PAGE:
Recent President Trump’s immigration Executive Orders were the matter of a joint statement made by a number of Lawyers and Bar Associations of New Jersey. We interviewed the President of the Hispanic Bar Association of New Jersey, Arlene Quinones-Perez to expand comments on this resolution.
“The Asian Pacific American Lawyers Association of New Jersey, the Association of Black Women Lawyers of New
Jersey, the Garden State Bar Association, the Hispanic Bar Association of New Jersey, the New Jersey Muslim Lawyers Association, and the South Asian Bar Association of New Jersey denounce President Trump’s EO authorizing federal funding for building a wall on the south border, withholding of federal funds for sanctuary cities that fail to comply with the execution of federal immigration laws, blocking the entry of refugees and suspending the entry of individuals from Arab countries.
“… We join the grassroots social movement to defend the civil rights and uphold the Constitution, and we will continue to mobilize our members to get involved at all levels. We again applaud the action of elected officials who, following principles instead of politics, are speaking out against these injustices, and call upon elected officials at the federal, State and local levels to take action against these unconstitutional and bias-driven attacks on our communities. Something is wrong, and we need to speak up.
Arlene Quinones-Perez, President of the Hispanic Bar Association of New Jersey (HBANJ), informed LatinasinBusiness.us that several similar statements were released by the organization she represents.
“We kept an email chain among several organizations in New Jersey because we were concerned by the legal implications President Trump’s immigration Executive Orders would have on our system and the population. As attorneys, we believe this is a direct attack not only on immigration and immigrants but on the Judiciary as well,” she said.
According to ABC News, President Trump’s immigration comments about the U.S. district court’s order blocking the president’s executive action and an appeals court upholding that ruling were not only inappropriate but also inaccurate.
Trump’s tweets mentioned a “court breakdown” as responsible for a surge in people coming from the seven countries: Syria, Iraq, Somalia, Iran, Sudan, Libya and Yemen. However, he never mentioned that those halted by his orders were either permanent American residents with green cards or have gone through an already-extensive vetting process.
“We need to raise our voices to let everybody know that this language and this environment caused by President Trump’s comments are unacceptable,” Quinones-Perez said.
She also remembered Trump’s disqualifying comments on United States District Judge Gonzalo P. Curiel during the campaign, as a “Mexican” who couldn’t be objective in his judgment of Trump University fraudulent maneuvers.
Deportation and raids are not new for immigrants
“Raids and deportations were conducted in previous Administrations; however, President Trump’s immigration measures have made the issue one of great visibility, creating fear and uncertainty in the population in New Jersey and around the country,” Quinones-Perez said.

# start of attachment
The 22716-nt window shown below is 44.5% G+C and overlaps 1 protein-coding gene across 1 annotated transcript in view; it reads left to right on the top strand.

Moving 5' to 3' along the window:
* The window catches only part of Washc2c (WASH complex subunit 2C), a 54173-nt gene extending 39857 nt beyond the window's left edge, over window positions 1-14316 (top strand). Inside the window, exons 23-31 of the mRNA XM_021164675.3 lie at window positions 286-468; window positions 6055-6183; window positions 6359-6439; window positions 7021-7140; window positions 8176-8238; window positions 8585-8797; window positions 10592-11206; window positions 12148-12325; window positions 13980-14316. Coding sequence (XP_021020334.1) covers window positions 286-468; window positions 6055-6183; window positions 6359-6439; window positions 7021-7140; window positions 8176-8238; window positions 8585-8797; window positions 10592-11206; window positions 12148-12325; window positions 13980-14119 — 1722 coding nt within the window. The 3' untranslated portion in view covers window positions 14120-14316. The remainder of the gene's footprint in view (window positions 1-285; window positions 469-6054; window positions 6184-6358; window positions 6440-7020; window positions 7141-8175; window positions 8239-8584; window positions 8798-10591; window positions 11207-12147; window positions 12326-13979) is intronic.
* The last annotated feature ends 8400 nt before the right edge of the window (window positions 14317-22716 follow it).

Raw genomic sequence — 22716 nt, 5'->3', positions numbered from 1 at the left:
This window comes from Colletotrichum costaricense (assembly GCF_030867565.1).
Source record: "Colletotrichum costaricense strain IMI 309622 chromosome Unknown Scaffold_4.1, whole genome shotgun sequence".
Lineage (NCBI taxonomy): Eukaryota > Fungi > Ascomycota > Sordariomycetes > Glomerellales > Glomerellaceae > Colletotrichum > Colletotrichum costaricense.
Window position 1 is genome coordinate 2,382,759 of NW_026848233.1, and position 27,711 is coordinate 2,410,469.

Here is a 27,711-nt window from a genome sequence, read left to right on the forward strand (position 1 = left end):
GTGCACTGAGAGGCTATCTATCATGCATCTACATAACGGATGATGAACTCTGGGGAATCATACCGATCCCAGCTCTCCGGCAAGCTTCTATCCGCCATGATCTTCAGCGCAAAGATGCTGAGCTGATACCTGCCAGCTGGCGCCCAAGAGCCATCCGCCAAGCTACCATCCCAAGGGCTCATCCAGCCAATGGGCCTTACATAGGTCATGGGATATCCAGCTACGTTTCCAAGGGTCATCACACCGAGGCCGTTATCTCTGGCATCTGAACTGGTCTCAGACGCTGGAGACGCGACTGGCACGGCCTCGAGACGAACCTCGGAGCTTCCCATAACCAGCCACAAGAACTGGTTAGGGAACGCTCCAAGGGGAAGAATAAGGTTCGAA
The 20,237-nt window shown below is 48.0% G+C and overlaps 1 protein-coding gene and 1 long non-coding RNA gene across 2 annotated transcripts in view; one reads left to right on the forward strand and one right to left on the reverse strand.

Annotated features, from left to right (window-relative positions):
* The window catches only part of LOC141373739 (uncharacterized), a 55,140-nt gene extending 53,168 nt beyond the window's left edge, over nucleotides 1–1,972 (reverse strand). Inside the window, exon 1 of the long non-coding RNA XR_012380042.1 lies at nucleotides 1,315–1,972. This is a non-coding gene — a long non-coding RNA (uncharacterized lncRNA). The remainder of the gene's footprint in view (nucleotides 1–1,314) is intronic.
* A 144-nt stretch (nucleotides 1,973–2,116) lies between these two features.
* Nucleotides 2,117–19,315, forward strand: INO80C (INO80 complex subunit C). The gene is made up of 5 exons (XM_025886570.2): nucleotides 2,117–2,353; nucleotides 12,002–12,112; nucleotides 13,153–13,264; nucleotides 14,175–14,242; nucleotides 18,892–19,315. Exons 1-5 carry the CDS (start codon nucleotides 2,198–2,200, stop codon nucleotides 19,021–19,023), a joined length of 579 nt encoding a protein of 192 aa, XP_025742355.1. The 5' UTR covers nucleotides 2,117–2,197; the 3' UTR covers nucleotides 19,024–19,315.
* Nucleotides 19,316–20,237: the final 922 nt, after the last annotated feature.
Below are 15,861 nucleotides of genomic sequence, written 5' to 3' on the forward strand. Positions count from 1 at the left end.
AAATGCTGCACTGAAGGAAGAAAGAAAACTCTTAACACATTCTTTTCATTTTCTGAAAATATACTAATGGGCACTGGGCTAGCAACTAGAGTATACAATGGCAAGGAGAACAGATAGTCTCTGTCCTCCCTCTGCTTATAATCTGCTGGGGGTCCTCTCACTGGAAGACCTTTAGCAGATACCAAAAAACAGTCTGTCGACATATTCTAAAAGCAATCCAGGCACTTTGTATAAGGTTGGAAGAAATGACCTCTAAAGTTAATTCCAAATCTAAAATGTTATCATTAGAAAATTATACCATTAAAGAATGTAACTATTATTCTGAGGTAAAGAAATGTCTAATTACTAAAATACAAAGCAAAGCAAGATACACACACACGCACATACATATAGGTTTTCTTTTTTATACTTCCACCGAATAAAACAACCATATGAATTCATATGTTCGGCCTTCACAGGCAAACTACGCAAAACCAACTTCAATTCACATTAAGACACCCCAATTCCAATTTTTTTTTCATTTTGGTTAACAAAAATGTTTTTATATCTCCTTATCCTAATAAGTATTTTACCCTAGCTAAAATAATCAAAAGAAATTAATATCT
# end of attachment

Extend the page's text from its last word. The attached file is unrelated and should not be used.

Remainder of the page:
This aggressive environment has created harsh situations for immigrant children in schools, adults in the workplace, neighborhoods and other places were they go to work, worship, receive education or healthcare, and other activities.
Some even have been attacked or profiled by police just because of the way they look. Stories about children being bullied in schools by other students and even teachers have been circulating around the country.
How this situation affects us all, immigrants or not
“As a descendant of a Puerto Rican family, I feel this language affects me personally and my family. We are citizens of the Commonwealth of Puerto Rico, a status that recognizes our citizenship since birth. But what if this President decides to make the Island an independent state?” she reflected.
Luckily, Quinones-Perez also reminds us that the American system of checks and balances set up by the US Constitution ensures that no one branch of government would become too powerful.
Where immigrants and their families can find information
The HBANJ has been partnering with organizations and working with several cities around the state –such as Trenton and Perth Amboy– to set up educational workshops about immigration issues. They can also provide additional information to the public by contacting their offices.
“Another excellent source of information is the American Immigration Lawyers Association (AILA), where qualified lawyers and professionals can be found for specific cases of deportation or other procedures,” Quinones-Perez informed and she concluded, “This situation is not going to go away too soon or easily. That is why we need to keep raising our voices.”
- 8 Latina entrepreneurs from NJ, NY and TX at Latina SmallBiz Expo Pitch Competition - October 19, 2017
- Bellaria Jimenez, a Latina leader’s passion helps others achieve their dreams - October 14, 2017
- US Hispanic businesses reach staggering numbers: 4.37 million and counting - October 6, 2017
- Relevant speakers at the Latina SmallBiz Expo hosted by NJIT - October 3, 2017
- Internet Marketing Week is back at Newark Rutgers School of Business - September 30, 2017